Idaho has bounced back to a more normal potato crop this season from its bumper crop last year.

Last season, Idaho had more potatoes available for the fresh market than any other year in its history, said Ryan Wahlen, sales manager for Pleasant Valley Potato Inc., Aberdeen, Idaho.

The United Potato Growers of Idaho reported that planted acreage statewide is down nearly 15,000 acres, from 322,629 in 2016 to 307,776 in 2017.

Total fresh potato production in Idaho last season was 38.2 million cwt., according to the group. This season, it’s estimating production between 31 million and 32.5 million cwt. — a potential decrease of nearly 19%.

Additionally, Idaho potato growers have experienced harvest delays due to rain and cold temperatures. Wahlen said the delays haven’t translated into quality concerns.

“We expect that, as harvest finishes, shippers will realize how much lower yields were this season compared to last season and will adjust their pricing to reflect their reduced inventory,” he said. “The 15,000-acre decrease in potato acreage coupled with the lower yields we’ve experienced should translate to better grower returns this year.”

Wahlen added that demand has been strong early in the season and he hasn’t seen a decrease in movement despite higher pricing.

Ralph Schwartz, vice president of marketing, sales and innovation at Idaho Falls, Idaho-based Potandon Produce LLC, agreed that cold weather and rains have delayed the company’s harvest.

Overall, he said acreage for Potandon will be the same this year as last season.

“Yields are down this year, with a smaller set on the potatoes, but this still won’t hurt the overall size profile availability,” he said. “There are plenty of bigger, early season norkotah potatoes.”



As for the recent harvest of burbanks, Schwartz said the cold in September and early October has hurt the bulking up of potatoes.

Early October temperatures have dropped into the 30s and even upper 20s some nights, which Schwartz said will also limit harvest time and potentially cause extra bruising as digging machines cut through cold ground.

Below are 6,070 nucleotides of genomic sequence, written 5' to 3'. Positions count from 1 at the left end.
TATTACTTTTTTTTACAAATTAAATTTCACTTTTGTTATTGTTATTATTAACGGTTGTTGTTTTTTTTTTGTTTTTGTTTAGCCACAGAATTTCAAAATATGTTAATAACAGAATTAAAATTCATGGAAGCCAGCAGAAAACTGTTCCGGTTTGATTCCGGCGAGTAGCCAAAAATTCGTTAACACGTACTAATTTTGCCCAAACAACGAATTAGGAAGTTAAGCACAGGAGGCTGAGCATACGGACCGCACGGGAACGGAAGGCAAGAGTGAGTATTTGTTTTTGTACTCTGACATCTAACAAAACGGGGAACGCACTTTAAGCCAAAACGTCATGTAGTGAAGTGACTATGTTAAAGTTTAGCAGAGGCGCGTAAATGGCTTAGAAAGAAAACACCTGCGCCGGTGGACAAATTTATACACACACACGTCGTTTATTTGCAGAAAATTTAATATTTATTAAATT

“Because the season started late, people are digging even in the cold to stay on schedule, as the harvest season typically ends Oct. 15,” Schwartz said. “Normally, we are 10% to 20% further along at this point in the season.”

Schwartz said the market for Idaho potatoes is higher than usual for this time of year.

“There’s heavy demand for 80s, 90s and 100s,” Schwartz said.

This season at Wilcox Fresh, Rexburg, Idaho, acreage and yields are also down due to the delayed start of the harvest. However, the company is close to a five-year average on yield and Derek Peterson, vice president of sales and marketing for the company, said he is pleased with both yield and quality this season.

“Mother Nature blessed us with pretty good weather in late August and early September, so we had good bulking of the potatoes at the end,” he said.


More variety

Kevin Stanger, president of Wada Farms Marketing Group, Idaho Falls, Idaho, said this season the company has transitioned more russet potato ground to colored potato and organic potato ground where possible.

“We should have about 9,000 to 9,500 acres this season with all our different varieties,” he said. “We are down maybe 3% to 5% this year in acreage and it appears that we could be off slightly on yields.”

Stanger said he’s hoping to see better overall quality in Idaho than last season.

“So far, we’re optimistic that’s what we’ll find,” he said. “Also, with acreage down in Idaho and slightly lower yields, the feeling out here is that we should see a stronger market than we’ve had over the past few years.”

“So far, we’ve had a drop in the market that we see every harvest as everyone is running full throttle,” Stanger said. “As soon as everything gets into storage, I think you’ll see the market level out and possibly firm up a bit.”